If you can relate to struggle, this CD will resonate.
The Love in Between
Artist: Matt Maher (www.mattmahermusic.com)
Length: 12 tracks/47.6 minutes
Matt Maher’s The Love in Between is a pleasant surprise. Coming after Alive Again (2009) I was expecting more modern worship than pop rock. Maher may be best known for “Your Grace is Enough,” but on this release he shows empathy for the fight of faith.
In Between feels different than its predecessor. The emotion is raw and the sound edgier. Credit in part goes to producer Paul Moak, who I first encountered on Derek Webb’s How to Kill and be Killed DVD. His guitar prowess was a highlight. His influence gives this a rock sound that complements the gritty lyrics.
Moak and Maher share a number of co-writes, and Maher also writes with Chris Tomlin, Jason Ingram, Mia Fieldes, Leeland Mooring and Robbie Seay. Most of these are well-known in the worship community, but this is not modern worship. The last song, “The Spirit and the Bride,” is the exception.
The two songs written with Mia Fieldes are mature reflections. “Every Little Prison (Deliver Me)” reminds me of Rich Mullins’ “Save Me.” It covers some of the same ground, but this track is far better. “Every Thing and Nothing” is filled with the same longing that comes from world-weariness.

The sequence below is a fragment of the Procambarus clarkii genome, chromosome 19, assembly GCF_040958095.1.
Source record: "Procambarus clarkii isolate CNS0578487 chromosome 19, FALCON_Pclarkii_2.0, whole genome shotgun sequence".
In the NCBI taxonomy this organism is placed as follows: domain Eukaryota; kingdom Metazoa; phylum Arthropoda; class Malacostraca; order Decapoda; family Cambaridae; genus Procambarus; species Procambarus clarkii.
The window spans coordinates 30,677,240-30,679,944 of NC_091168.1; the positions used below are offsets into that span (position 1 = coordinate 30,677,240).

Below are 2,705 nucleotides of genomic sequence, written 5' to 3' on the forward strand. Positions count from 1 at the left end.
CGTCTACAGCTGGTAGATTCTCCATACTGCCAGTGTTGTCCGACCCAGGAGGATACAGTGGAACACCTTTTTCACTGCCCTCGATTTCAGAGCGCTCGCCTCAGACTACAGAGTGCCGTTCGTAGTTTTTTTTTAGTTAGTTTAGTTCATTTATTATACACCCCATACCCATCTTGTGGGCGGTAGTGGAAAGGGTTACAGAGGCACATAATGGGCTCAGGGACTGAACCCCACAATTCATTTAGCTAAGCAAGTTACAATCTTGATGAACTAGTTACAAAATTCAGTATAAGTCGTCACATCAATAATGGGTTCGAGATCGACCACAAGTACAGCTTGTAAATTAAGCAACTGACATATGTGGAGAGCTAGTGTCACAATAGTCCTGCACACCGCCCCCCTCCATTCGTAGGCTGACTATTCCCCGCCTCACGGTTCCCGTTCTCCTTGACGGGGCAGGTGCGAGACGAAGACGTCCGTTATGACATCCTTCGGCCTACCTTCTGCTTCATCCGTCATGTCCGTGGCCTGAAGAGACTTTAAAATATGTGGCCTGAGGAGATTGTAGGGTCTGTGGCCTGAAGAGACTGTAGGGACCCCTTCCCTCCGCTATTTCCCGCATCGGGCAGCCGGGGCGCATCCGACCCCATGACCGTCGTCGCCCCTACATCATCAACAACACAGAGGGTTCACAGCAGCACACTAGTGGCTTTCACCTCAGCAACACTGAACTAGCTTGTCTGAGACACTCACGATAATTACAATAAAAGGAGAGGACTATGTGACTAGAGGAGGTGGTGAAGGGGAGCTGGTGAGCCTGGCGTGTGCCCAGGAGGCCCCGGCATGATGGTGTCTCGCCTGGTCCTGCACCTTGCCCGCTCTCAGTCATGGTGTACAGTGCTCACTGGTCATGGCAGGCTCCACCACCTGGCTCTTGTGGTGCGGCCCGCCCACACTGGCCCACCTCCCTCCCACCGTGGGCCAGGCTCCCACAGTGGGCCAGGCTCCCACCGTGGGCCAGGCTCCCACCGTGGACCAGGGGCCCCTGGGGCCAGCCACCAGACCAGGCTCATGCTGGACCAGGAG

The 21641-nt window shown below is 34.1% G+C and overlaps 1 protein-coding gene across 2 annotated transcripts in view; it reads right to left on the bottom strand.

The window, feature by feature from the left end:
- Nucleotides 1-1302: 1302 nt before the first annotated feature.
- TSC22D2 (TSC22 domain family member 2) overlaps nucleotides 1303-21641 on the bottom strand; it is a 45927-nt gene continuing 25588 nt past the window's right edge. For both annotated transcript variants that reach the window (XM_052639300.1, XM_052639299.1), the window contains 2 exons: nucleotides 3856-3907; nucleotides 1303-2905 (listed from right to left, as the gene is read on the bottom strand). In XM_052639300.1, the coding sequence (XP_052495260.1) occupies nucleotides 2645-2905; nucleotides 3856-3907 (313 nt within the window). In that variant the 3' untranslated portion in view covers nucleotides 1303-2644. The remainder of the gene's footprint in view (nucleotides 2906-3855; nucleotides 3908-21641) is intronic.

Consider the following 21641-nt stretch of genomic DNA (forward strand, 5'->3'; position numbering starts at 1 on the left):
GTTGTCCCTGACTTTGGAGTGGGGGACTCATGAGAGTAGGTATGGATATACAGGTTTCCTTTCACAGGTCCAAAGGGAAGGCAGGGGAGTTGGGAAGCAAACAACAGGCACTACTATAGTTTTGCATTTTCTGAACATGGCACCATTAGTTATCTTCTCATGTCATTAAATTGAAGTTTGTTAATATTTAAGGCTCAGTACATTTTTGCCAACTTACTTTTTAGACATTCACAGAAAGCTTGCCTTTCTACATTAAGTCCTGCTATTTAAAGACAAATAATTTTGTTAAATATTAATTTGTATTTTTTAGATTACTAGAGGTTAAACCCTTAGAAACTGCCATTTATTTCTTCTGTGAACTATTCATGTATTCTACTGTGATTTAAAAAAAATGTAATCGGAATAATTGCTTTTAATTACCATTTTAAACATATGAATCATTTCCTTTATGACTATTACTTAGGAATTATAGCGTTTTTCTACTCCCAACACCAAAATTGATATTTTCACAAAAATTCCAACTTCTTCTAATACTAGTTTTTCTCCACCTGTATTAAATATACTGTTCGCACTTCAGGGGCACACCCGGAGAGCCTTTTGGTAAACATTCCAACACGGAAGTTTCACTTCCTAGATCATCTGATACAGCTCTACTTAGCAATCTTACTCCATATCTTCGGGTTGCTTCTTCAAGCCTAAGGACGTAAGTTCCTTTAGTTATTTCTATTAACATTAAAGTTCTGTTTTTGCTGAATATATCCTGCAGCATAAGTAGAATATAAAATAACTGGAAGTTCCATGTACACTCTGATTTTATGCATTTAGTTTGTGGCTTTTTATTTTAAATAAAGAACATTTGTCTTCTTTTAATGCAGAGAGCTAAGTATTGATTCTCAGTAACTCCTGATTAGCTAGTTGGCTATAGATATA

Maher finds freedom in being honest about faith. It is Jacob wrestling with God and receiving the blessing. The process is painful, but we are changed. As the line from “Turn Around” reminds us, it begins with a decision: “You don’t need to move / Love has come to you / All you gotta do is turn around.” Maher repeatedly encourages us to come to terms with reality.
This includes two excellent, back-to-back love songs, which slow the tempo. Maher provides variation by making the second more acoustic. In the first his lover is compared to grace and mercy.
The CD title comes from “Heaven and Earth,” which touches on the familiar now-but-not-yet aspect of the Christian life. We are seated with Christ in heavenly places while having an earthly sojourn. God sustains us through the tension: “Between Heaven and Earth / Oh, You’re all I need, You’re all I need / Between Heaven and Earth / You’re the love in between, the love in between.”
I am all for various types of worship, especially those that exude creativity. Unfortunately, popular forms are often unoriginal. I am glad that Maher chose to make a pop rock record that explores the reach for God. This sounds fresh, and the truthfulness is a form of worship that we can appreciate. If you can relate to struggle, this CD will resonate.